June 2013
Volume 54, Issue 15
Free
ARVO Annual Meeting Abstract  |   June 2013
Maturation of Stem Cell Derived Retinal Pigment Epithelium Changes Its Electrophysiological Properties
Author Affiliations & Notes
  • Soile Nymark
    Department of Biomedical Engineering, Tampere University of Technology, Tampere, Finland
  • Kati Juuti-Uusitalo
    Institute of Biomedical Technology, University of Tampere, Tampere, Finland
  • Heli Skottman
    Institute of Biomedical Technology, University of Tampere, Tampere, Finland
  • Jari Hyttinen
    Department of Biomedical Engineering, Tampere University of Technology, Tampere, Finland
  • Footnotes
    Commercial Relationships Soile Nymark, None; Kati Juuti-Uusitalo, None; Heli Skottman, None; Jari Hyttinen, None
  • Footnotes
    Support None
Investigative Ophthalmology & Visual Science June 2013, Vol.54, 2244. doi:
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      Soile Nymark, Kati Juuti-Uusitalo, Heli Skottman, Jari Hyttinen; Maturation of Stem Cell Derived Retinal Pigment Epithelium Changes Its Electrophysiological Properties. Invest. Ophthalmol. Vis. Sci. 2013;54(15):2244.

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      © ARVO (1962-2015); The Authors (2016-present)

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Abstract

Purpose: Subretinal transplantations of retinal pigment epithelial (RPE) cells have therapeutic potential in treatments for many degenerative eye diseases. Potent origins for the transplants are human embryonic stem cells (hESC) and human induced pluripotent stem cells (hiPSC). However, if transplanted cells are too immature, they cannot functionally replace the diseased cells. Thus, more information about the functionality and maturation of stem cell derived RPE cells is needed to increase the efficacy of transplantation. In this study, we characterized the electrophysiological properties of hESC derived RPE cells in different stages of maturation.

Methods: The pluripotent hESC lines were maintained and RPE cells differentiated using existing protocols in our laboratory. Electrophysiological properties of hESC-RPE monolayers were characterized by whole-cell patch clamp recordings during different stages of hESC-RPE development. Recordings from immature RPE were made 2 weeks after replating at the stage when cells were lightly pigmented or depigmented and were forming small monolayer colonies. Recordings from mature RPE were made more than 20 weeks after replating when cells were pigmented, had typical cobblestone morphology and were forming a confluent monolayer.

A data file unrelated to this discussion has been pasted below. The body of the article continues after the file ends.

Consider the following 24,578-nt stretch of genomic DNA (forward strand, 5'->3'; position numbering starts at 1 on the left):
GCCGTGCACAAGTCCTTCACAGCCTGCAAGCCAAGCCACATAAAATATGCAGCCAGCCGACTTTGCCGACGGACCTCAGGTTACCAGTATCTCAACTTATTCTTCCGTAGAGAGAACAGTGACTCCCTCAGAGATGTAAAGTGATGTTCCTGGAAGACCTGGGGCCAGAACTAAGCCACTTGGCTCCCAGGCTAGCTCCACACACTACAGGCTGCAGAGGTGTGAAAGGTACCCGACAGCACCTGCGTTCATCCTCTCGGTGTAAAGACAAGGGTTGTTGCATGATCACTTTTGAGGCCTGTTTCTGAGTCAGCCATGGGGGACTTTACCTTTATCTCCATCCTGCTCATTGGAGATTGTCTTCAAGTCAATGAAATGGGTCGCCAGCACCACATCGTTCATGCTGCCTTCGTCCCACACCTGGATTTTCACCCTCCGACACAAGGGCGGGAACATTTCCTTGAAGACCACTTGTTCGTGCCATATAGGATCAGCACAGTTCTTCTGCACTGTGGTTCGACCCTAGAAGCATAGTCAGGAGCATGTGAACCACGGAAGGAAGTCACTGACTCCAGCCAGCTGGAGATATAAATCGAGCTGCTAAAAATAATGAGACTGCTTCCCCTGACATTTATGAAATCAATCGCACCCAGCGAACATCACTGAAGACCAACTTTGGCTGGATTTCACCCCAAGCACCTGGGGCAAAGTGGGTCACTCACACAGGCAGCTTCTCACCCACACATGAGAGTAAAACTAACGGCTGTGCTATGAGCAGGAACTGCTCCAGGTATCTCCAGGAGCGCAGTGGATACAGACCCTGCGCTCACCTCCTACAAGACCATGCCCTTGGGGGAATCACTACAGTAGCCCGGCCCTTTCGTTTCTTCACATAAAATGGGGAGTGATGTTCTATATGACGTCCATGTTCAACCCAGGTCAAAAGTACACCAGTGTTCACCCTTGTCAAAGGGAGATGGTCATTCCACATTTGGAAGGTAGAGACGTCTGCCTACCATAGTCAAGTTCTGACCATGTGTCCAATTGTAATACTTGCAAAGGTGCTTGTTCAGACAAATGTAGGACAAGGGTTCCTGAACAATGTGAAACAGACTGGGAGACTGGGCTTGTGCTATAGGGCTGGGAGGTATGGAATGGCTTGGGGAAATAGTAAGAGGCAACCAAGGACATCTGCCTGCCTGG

Results: Whole-cell current-clamp recordings demonstrated that mature hESC-RPE cells had resting membrane potential values typically between -40 and -50 mV, comparable to values previously reported in the literature for cultured human fetal RPE. However, immature hESC-RPE cells had slightly depolarized resting membrane potentials (typically -25 to -35 mV) compared to mature hESC-RPE. Whole-cell voltage-clamp recordings demonstrated that mature hESC-RPE cells had transient voltage-activated inward currents with kinetics and activation characteristic of voltage-gated sodium channels. In contrast, these currents were not observed in immature RPE cells. Finally, outward potassium currents were recorded in both immature and mature hESC-RPE, and they activated typically at potentials positive to -30 mV.

Conclusions: Our results indicate that the stage of maturation is critical for RPE cells in order to obtain the full capacity for transepithelial ion transport resembling that of the native RPE. A thorough electrophysiological characterisation of both hESC-RPE and hiPSC-RPE is important before these cells are used for cell transplantations.

Keywords: 701 retinal pigment epithelium • 569 ion channels • 721 stem cells  
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